Tourist information on the famous Palladian Villas of the Veneto by the acclaimed Renaissance architect Andrea Palladio whose works include Villa Rotonda, Villa Malcontenta, Villa Barbaro, Villa Godi and Villa Emo, amongst the many villas that you can visit while in Veneto. Also, information on offered tours of the famous Palladian Villas.
The region of Veneto boasts over 2,000 villas or summer residences of antiquity, of which many draw inspiration from the architecture of the villas designed by Andrea Palladio.
Andrea Palladio worked as a villa architect from around the mid 1530s up until 1566. Within this period he built numerous villas all over the Venetian countryside from Verona to the province of Treviso. The highest concentration of Palladian Villas is located in the province of Vicenza.
The talents of Andrea Palladio as an architect were first recognized by the citizens of Vicenza, for whom Palladio built numerous villas in and around the city. The first villa built by Palladio was Villa Godi which sits on the soft undulating hills that rise in the west side of Vicenza.
For most architects their first project is perhaps an extension to a pre-existing structure or a second-home hidden away in the countryside. The sheer size of Villa Godi and its prominent position on the hills provided quite a challenge to the young architect.
Naturally, Palladio took no risks with the design of the Villa, as he didn't want that his first architectural project was also his last one. In his description in his four books talking about architecture, he remembered fondly this Villa, and he returned many years later to Villa Godi to help plan-out its interior decorations.
With the exception of Villa Rotonda, most of the Villas by Andrea Palladio located in and around Vicenza are prime examples of an architect trying to realize his own true identity or his own particular style. These Villas were all, more or less, restoration projects of previously manor houses built in 14th century.
In many cases Palladio's input as an architect was restricted by the pre-existing core of the building, which prevented him from executing certain desired architectural features. Such as Villa Valmarana in Vigardolo, where the pre-existing structure prevented Palladio from executing his first pediment.
But, as you drive along back roads in endless maize fields to discover many of these lesser-known Villas, there is always something that catches your eye in the way Palladio continually developed new ideas and systems through which his Villas always seem to possess their own unique trademarks of the master.
Many of these Villas are privately owned and are not open to the public. But, there are several that are still open to the public and so suitable for the visit with our tour of the Palladian Villas. And, it's even possible to rent a Palladian Villa for those who are looking for a rather unique Italian vacation.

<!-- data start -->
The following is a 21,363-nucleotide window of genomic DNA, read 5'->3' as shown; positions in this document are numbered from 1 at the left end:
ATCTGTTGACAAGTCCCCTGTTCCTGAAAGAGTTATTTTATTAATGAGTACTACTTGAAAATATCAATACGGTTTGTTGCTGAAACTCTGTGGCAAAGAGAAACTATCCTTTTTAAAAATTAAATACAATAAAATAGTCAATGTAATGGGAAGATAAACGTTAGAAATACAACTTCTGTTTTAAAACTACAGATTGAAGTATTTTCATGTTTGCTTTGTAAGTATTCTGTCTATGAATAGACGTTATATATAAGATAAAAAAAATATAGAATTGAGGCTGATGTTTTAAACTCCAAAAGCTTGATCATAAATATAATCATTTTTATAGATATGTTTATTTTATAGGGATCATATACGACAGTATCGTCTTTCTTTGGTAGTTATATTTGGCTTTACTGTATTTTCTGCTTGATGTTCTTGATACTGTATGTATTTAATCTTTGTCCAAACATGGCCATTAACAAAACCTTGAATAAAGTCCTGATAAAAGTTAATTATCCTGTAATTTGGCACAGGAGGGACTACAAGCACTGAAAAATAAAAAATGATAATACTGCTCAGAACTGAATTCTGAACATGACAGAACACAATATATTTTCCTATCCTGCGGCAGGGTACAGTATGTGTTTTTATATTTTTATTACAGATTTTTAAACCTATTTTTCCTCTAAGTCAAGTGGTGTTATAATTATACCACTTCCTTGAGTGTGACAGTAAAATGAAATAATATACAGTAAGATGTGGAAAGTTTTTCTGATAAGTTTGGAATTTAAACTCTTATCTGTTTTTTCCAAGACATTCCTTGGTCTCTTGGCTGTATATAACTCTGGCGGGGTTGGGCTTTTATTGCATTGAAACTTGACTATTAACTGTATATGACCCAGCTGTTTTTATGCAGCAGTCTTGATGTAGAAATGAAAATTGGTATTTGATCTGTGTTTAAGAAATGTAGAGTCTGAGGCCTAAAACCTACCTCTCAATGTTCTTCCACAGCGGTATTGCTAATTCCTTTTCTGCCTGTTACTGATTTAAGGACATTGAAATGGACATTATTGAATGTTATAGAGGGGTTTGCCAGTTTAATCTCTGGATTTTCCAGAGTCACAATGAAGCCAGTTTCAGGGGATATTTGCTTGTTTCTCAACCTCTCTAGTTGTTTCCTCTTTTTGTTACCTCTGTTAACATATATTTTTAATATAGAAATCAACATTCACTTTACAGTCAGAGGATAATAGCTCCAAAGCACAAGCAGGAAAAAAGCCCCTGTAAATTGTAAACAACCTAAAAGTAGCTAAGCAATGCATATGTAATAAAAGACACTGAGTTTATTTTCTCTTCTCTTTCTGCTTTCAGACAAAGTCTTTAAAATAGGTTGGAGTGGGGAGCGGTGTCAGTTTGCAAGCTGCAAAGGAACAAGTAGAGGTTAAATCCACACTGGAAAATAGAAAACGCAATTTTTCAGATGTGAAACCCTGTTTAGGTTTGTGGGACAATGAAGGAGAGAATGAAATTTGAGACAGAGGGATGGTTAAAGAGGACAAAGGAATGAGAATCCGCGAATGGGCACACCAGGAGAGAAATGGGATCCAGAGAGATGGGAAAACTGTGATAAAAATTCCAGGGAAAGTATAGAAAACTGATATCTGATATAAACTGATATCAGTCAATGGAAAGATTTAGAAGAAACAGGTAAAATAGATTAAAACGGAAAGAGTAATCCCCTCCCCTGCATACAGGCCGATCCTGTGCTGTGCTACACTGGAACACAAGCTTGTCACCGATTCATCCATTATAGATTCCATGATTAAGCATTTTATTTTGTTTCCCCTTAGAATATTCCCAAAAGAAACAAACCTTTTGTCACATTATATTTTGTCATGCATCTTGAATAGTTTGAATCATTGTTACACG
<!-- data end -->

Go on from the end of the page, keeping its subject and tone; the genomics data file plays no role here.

One of the more interesting Palladian Villas to visit is Villa Pojana in Pojana Maggiore. Off the beaten track and rarely visited by tourists, this Villa offers to the visitor the unique experience of being able to explore a Palladian Villa on the all three levels.
From the basement level which would have been home to the kitchens and storage areas for the household and servant quarters, through the richly decorated main level or piano nobile, to the attic story where grain would have been stored in Palladio's time.
The attic story has opened timbers so that visitors can admire the architectural forms of the vaulted ceilings of the floor below.
The more celebrated Villas of Andrea Palladio are located in the province of Treviso, and along the Riviera del Brenta, close to Venice. Here, we find Villa Barbaro, famous for its frescoes by Veronese, Villa Emo, which many regard as the Villa that epitomizes Palladio's vision of the ideal villa, and of course the infamous Villa Foscari, La Malcontenta, located on the banks along the Rivera del Brenta.
These Villas were built in the late 1550s and early 1560s for a much wealthier clientele, the Venetians. Unlike the people from Vicenza, Palladio's earlier clientele, who having financial problems tried to limit the expenses of building a country home, so in many cases scaled back the designs of Palladio, the Venetians on the other hand requested Palladio to enlarge the architectural volume, so to speak. And, these Villas designed by a mature Palladio began to really show the hand of a true master.
La Malcontenta, famous for its legend and awe-inspiring portico, and Villa Barbaro for its frescoes are the most visited of these Villas. It's probably Villa Emo the highlight for most people touring the Palladian Villas. It's the only surviving Palladian Villa that truly and completely reflects the ideals of Andrea Palladio. The plan and design of the Villa was executed to the exact specifications of Andrea Palladio. His other villa designs went through major changes and compromises before being built, whereas this particular building is of pure Palladio.
Villa Rotonda, located near the city of Vicenza, according to Palladio's own definition is a palace (palazzo) not a villa, because of its close location to the city of Vicenza. Villa Rotonda is Palladio's most famous building, but it's not a villa.
It was built as a party house, a place to entertain friends and guests of a certain Paolo Almerico, and its design was inspired by pagan temples that Palladio had studied during his travels. So, if you want to enjoy a day exploring the Villas of Palladio, you'll have to explore the countryside of the Veneto region to discover the true Palladian Villas.